By Rowena Edwards and Ron Bousso
LONDON (Reuters) – European traders are racing to fill the region’s tanks with Russian diesel ahead of the start of an EU ban in February as alternative sources remain limited.
The European Union will ban imports of Russian petroleum products, on which it depends heavily for its diesel, by February 5. This will follow a ban on Russian crude taking effect in December.
Loadings of Russian diesel destined for the Amsterdam-Rotterdam-Antwerp (ARA) storage region rose to 215,000 bpd from November 1 to November 12, up 126% from October, said market analyst Pamela Munger senior at the energy analysis company Vortexa.
With few immediate profitable alternatives, diesel from Russia has accounted for 44% of total road fuel imports into Europe so far in November, down from 39% in October, according to Refinitiv data.
Although Europe’s dependence on Russian fuel fell by more than 50% before Moscow’s invasion of Ukraine in February, Russia remains the continent’s biggest supplier of diesel.
“The EU will need to secure around 500-600 kb/d of diesel to replace Russian volumes, replacements will come from the US as well as east of Suez, mainly from the Middle East and India,” Eugene Lindell, refining and commodity market analyst at FGE, said.
Russian diesel heading to ARA tanks is likely to be used up or sold quickly due to the backwardation of Ice diesel futures, where the current value is higher than it will be in the coming months, said Lars van Wageningen of Dutch consultancy Insights Global. .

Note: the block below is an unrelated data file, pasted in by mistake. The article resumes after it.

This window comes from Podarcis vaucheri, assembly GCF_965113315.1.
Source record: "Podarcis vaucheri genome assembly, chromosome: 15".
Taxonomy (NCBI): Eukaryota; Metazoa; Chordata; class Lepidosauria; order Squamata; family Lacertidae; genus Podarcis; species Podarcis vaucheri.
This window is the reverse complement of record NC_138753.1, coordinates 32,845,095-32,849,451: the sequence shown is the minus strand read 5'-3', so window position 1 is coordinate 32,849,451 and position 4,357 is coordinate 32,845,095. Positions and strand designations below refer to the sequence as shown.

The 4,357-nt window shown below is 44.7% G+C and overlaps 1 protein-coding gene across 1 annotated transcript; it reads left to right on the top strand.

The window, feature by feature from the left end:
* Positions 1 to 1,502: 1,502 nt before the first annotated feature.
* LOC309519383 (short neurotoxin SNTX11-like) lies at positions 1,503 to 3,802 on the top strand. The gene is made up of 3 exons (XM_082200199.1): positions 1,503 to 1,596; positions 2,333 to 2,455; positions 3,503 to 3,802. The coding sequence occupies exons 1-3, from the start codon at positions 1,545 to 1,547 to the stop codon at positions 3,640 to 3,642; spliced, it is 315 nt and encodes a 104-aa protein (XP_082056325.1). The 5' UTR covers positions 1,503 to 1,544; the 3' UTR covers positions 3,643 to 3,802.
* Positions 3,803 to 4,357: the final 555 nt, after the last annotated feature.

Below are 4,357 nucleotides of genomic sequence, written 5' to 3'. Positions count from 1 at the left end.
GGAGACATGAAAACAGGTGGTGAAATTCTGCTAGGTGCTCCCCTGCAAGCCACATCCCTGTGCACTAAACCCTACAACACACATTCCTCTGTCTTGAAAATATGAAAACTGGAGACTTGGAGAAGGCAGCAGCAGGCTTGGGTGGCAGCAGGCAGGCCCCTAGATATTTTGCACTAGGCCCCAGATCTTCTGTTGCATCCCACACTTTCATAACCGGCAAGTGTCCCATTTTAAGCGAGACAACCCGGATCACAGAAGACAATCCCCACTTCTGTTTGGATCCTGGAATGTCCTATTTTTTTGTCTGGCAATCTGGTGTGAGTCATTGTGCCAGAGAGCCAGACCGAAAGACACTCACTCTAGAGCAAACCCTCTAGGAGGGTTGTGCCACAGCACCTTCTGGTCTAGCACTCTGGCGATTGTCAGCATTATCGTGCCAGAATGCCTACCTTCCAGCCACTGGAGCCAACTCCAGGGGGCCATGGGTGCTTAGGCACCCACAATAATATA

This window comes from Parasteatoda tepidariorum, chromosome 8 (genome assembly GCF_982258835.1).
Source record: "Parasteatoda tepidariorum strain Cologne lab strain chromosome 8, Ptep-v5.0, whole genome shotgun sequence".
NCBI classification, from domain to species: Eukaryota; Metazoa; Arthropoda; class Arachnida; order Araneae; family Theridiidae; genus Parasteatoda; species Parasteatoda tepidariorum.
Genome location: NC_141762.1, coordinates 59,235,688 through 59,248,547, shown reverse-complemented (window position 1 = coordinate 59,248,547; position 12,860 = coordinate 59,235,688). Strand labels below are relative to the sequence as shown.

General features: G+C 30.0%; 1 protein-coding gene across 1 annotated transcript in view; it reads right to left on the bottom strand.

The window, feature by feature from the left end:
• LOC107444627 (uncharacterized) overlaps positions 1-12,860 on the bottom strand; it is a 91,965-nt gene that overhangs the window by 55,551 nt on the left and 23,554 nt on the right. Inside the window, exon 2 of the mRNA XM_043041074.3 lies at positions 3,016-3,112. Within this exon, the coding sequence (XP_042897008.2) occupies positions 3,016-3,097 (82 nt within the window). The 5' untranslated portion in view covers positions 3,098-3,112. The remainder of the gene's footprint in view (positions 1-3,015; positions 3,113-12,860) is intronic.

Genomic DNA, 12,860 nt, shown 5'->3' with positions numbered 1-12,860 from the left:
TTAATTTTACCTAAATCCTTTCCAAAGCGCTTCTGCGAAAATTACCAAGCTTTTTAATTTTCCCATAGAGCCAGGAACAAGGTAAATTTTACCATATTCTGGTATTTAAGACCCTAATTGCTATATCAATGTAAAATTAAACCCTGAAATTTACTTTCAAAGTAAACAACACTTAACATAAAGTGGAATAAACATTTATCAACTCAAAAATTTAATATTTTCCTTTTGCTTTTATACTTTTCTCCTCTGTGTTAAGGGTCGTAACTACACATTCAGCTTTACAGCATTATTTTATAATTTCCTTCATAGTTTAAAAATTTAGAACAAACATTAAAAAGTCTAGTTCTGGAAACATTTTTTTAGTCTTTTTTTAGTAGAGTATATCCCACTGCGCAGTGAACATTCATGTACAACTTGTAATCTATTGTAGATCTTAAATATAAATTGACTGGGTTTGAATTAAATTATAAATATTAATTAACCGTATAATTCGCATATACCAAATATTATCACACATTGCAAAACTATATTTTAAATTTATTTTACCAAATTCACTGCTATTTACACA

Part of the influx comes as ICE Futures Europe bans low-sulphur diesel of Russian origin ahead of EU sanctions.
From November 30, traders must prove to ICE that no Russian product has entered tanks in the wider ARA region – including Flushing and Ghent – which will be used for delivery in January via the contract. eventually ICE.
Russian diesel can still arrive at ARA storage tanks in December, but must be moved to other tanks from which no deliveries can be made, according to ICE.
Some market participants expect little impact from the ICE decision given the low storage levels in the ARA for Russian and non-Russian diesel as well as lower volumes delivered.
“The volumes delivered at expiration are actually quite small…it just adds an extra layer of logistical challenge,” said Neil Crosby, principal analyst at oil analyst firm OilX.
In January 2022, 70,000 tonnes of diesel were delivered via emissions from the website of the Ice diesel futures exchange.
(Reporting by Rowena Edwards and Ron Bousso in London; Editing by Alexander Smith)